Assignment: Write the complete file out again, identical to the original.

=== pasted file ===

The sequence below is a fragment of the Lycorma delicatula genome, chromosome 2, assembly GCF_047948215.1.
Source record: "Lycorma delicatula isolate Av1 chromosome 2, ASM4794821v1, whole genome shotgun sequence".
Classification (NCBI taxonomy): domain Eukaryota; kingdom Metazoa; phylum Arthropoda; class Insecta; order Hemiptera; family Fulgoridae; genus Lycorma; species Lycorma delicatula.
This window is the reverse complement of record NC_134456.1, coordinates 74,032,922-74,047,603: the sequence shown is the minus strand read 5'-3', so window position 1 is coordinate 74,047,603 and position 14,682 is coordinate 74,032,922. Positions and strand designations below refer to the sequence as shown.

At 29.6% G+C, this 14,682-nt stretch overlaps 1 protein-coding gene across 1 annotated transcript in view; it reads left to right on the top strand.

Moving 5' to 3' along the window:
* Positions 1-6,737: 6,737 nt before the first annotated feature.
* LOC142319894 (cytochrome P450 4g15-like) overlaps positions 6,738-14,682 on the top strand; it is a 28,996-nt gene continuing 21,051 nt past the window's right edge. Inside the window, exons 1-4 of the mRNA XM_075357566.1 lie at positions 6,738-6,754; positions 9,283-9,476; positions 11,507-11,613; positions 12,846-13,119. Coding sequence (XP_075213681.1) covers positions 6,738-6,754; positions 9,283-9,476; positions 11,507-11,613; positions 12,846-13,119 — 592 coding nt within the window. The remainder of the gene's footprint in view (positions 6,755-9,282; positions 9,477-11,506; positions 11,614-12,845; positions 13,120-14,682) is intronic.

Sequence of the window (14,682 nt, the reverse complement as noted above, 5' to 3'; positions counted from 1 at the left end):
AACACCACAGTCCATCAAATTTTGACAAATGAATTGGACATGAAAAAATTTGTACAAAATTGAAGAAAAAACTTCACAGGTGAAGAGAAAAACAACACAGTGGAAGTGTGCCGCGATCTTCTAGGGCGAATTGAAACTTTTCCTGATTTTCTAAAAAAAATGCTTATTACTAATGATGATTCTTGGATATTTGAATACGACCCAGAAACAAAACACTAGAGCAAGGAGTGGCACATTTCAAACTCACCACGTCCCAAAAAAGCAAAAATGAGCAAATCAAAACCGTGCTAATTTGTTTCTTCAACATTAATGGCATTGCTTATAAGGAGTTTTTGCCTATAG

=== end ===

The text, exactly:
The sequence below is a fragment of the Lycorma delicatula genome, chromosome 2, assembly GCF_047948215.1.
Source record: "Lycorma delicatula isolate Av1 chromosome 2, ASM4794821v1, whole genome shotgun sequence".
Classification (NCBI taxonomy): domain Eukaryota; kingdom Metazoa; phylum Arthropoda; class Insecta; order Hemiptera; family Fulgoridae; genus Lycorma; species Lycorma delicatula.
This window is the reverse complement of record NC_134456.1, coordinates 74,032,922-74,047,603: the sequence shown is the minus strand read 5'-3', so window position 1 is coordinate 74,047,603 and position 14,682 is coordinate 74,032,922. Positions and strand designations below refer to the sequence as shown.

At 29.6% G+C, this 14,682-nt stretch overlaps 1 protein-coding gene across 1 annotated transcript in view; it reads left to right on the top strand.

Moving 5' to 3' along the window:
* Positions 1-6,737: 6,737 nt before the first annotated feature.
* LOC142319894 (cytochrome P450 4g15-like) overlaps positions 6,738-14,682 on the top strand; it is a 28,996-nt gene continuing 21,051 nt past the window's right edge. Inside the window, exons 1-4 of the mRNA XM_075357566.1 lie at positions 6,738-6,754; positions 9,283-9,476; positions 11,507-11,613; positions 12,846-13,119. Coding sequence (XP_075213681.1) covers positions 6,738-6,754; positions 9,283-9,476; positions 11,507-11,613; positions 12,846-13,119 — 592 coding nt within the window. The remainder of the gene's footprint in view (positions 6,755-9,282; positions 9,477-11,506; positions 11,614-12,845; positions 13,120-14,682) is intronic.

Sequence of the window (14,682 nt, the reverse complement as noted above, 5' to 3'; positions counted from 1 at the left end):
AACACCACAGTCCATCAAATTTTGACAAATGAATTGGACATGAAAAAATTTGTACAAAATTGAAGAAAAAACTTCACAGGTGAAGAGAAAAACAACACAGTGGAAGTGTGCCGCGATCTTCTAGGGCGAATTGAAACTTTTCCTGATTTTCTAAAAAAAATGCTTATTACTAATGATGATTCTTGGATATTTGAATACGACCCAGAAACAAAACACTAGAGCAAGGAGTGGCACATTTCAAACTCACCACGTCCCAAAAAAGCAAAAATGAGCAAATCAAAACCGTGCTAATTTGTTTCTTCAACATTAATGGCATTGCTTATAAGGAGTTTTTGCCTATAG